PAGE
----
Shippers hoist by own petard at House hearing

Written by  Frank N. Wilner, Contributing Editor

Poor Mr. Dooley – Calvin, that is, president of the American Chemistry Council and not the fictional Mr. Dooley created during the late 19th century by humorist Finley Peter Dunne. The latter gained library space in Teddy Roosevelt’s White House; the former seemed to hoist himself by his own petard—Shakespeare speak (“Hamlet”) for the bomb maker managing to blow himself up with his own device.

It happened during Calvin Dooley’s testimony May 13 before the House Rail Subcommittee that was reviewing—and largely celebrating—35 years of partial deregulation under the 1980 Staggers Rail Act.

Twice Dooley wrongly suggested to the House Rail Subcommittee that the bipartisan leadership of the Senate Commerce Committee is supporting, in Senate Bill 808, the Surface Transportation Board Reauthorization Act of 2015, open access (also called reciprocal switching). Open access would mandate that two Class I railroads be available to compete for freight carloads even if the tracks of only one railroad serve a shipper’s facility—and without a shipper first demonstrating a pattern of railroad anticompetitive conduct or showing any competitive need for such interference in railroad business dealings.

There is no House version of S. 808, which, if passed by the entire Senate, would be sent to the House for consideration. Actually, S. 808 is supported by railroads and major shipper groups (including the American Chemistry Council, although its president seemed confused as to its provisions). This is a link to S. 808.
Dooley’s American Chemistry Council, and other shippers asserting few or no effective transportation alternatives to one railroad, have long sought open access as a device to lower their freight rates through government fiat. The National Industrial Transportation League (NITL) has petitioned the Surface Transportation Board (STB) to use its regulatory authority to mandate open access. By Dooley’s own admission, an open access requirement would strip $1.2 billion annually from railroad revenue at the same time Dooley’s members, who produce and ship an inventory of the most toxic commodities, require and demand adequate, efficient and safe rail transportation. Railroads assert the revenue hit would be far greater.

There is another unintended consequence to open access beyond reducing revenue and retarding capital investment in railroad infrastructure as profit falls. Open access, by giving shippers a second railroad, could snuff-out any captivity assertion, meaning were a shipper still dissatisfied with the rate offerings, there would be no option to file a rate complaint with the STB—where, in fact, rate relief could be greater. While it is unlikely either the Senate or House will impose an open access requirement, the STB could, as will be explained.

Two mainstream economists—Harvard-trained Robert Gallamore, in an op-ed article published May 12 in a Capitol Hill newspaper; and Georgetown University economist John W. Mayo, who testified May 13—independently cited boundless and conspicuous evidence that a “light touch regulatory approach” (Mayo’s words) since passage of the Staggers Rail Act is responsible for the railroads’ record capital investment and that Congress should use extreme caution in tinkering with the law.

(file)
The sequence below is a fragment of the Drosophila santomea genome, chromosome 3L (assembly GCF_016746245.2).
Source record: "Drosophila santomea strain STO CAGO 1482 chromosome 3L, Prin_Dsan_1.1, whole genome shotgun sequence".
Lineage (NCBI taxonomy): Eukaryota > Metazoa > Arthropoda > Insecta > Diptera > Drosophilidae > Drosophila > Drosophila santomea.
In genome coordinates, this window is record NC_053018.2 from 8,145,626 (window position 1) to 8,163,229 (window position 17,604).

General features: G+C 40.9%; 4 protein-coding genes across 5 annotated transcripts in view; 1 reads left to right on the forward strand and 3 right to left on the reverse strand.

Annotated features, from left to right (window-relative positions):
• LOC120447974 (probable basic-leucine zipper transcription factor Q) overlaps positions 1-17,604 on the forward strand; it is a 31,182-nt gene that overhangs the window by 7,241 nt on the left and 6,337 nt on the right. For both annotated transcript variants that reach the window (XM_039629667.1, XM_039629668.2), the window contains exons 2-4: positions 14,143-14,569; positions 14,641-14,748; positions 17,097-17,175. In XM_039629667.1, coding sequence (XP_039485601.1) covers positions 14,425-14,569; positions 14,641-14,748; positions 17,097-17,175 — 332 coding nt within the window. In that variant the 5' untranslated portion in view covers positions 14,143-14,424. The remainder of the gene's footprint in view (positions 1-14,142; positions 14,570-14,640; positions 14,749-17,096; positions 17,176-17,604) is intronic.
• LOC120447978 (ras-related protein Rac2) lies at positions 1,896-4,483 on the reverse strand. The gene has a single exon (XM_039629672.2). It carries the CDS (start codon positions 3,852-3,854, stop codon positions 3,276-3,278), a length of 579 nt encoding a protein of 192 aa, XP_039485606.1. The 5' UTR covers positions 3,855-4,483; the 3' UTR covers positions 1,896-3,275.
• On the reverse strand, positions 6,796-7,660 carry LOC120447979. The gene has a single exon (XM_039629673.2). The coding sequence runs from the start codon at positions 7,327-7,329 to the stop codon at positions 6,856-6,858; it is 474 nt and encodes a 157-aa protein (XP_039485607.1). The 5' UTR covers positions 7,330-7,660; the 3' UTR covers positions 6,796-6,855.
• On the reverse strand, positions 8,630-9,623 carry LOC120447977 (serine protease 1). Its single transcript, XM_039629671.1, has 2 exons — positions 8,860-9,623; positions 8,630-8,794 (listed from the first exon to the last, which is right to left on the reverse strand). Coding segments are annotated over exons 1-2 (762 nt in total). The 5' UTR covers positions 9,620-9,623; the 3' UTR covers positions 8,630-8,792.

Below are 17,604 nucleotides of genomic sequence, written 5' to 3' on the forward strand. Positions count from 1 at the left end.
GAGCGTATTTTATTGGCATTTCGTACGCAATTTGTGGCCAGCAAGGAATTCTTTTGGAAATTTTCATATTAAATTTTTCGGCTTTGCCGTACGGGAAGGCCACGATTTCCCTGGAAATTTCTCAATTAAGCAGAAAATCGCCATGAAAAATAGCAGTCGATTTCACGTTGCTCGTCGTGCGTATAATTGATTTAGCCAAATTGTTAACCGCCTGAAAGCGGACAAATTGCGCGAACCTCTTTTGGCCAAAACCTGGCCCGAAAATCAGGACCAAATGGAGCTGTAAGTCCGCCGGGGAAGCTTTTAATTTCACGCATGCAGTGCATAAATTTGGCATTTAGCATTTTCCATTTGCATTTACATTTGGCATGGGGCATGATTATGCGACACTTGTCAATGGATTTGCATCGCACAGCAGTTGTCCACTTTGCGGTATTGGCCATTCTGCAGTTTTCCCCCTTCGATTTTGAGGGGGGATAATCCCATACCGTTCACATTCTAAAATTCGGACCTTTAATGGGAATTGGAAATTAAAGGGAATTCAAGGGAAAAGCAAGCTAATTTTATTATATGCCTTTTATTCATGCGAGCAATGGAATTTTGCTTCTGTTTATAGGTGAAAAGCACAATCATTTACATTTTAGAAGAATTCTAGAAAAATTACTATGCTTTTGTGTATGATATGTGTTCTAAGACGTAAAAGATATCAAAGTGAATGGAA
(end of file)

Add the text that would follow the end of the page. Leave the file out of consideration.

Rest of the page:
Gallamore, author of a recent textbook on railroad deregulation—in conjunction with the late Harvard and Yale economics Professor John R. Meyer—wrote in his op-ed that open access “would vastly complicate rail operations, labor agreements and, perhaps, compromise safety while reducing money needed to expand capacity.”

Association of American Railroads President Ed Hamberger told the subcommittee that while “pundits across the political spectrum” are calling for more private-sector investment in infrastructure, and “Congress is wrestling to find money, [it is] thanks to the Staggers Rail Act [that] the freight rail industry quietly goes about its business spending $29 billion” annually on new and expanded rail infrastructure and maintenance—19% of its revenue reinvested vs. only 3% for American industry in general.

Hamberger quoted one of Dooley’s own members, implying the hypocritical position of the American Chemistry Council with respect to railroads: “Why do we deserve to maintain our [pricing margin]? So that we can continue to invest and create new products for our customers … [I]f we don’t do that, then our margins will go down. Then in order to keep the investors happy, we would have to cut R&D, we would have to cut development, and as a result five years from now, our customers wouldn’t have what they need. So, it’s really for the good of our customers that we need to be a viable organization.”

As with publicly traded chemical manufacturers and other publicly traded companies, railroads “must provide their shareholders a return commensurate with what those shareholders could obtain in other markets with comparable risk,” Hamberger said. “If railroads are viewed as returning less to shareholders (because of misguided regulations or any other reason) than comparable investment opportunities, then capital will flee the rail industry or will only be available at much higher costs than we see today.”

Transportation & Infrastructure Committee Chairman Bill Shuster (R-Pa.), who attended the subcommittee hearing, confronted Dooley over his lament that so-called captive shippers require government intervention beyond protections already available through the Staggers Rail Act. Shuster said many of these manufacturers “build facilities to be captive shippers” and they must see other benefits in consciously making themselves captive to one railroad.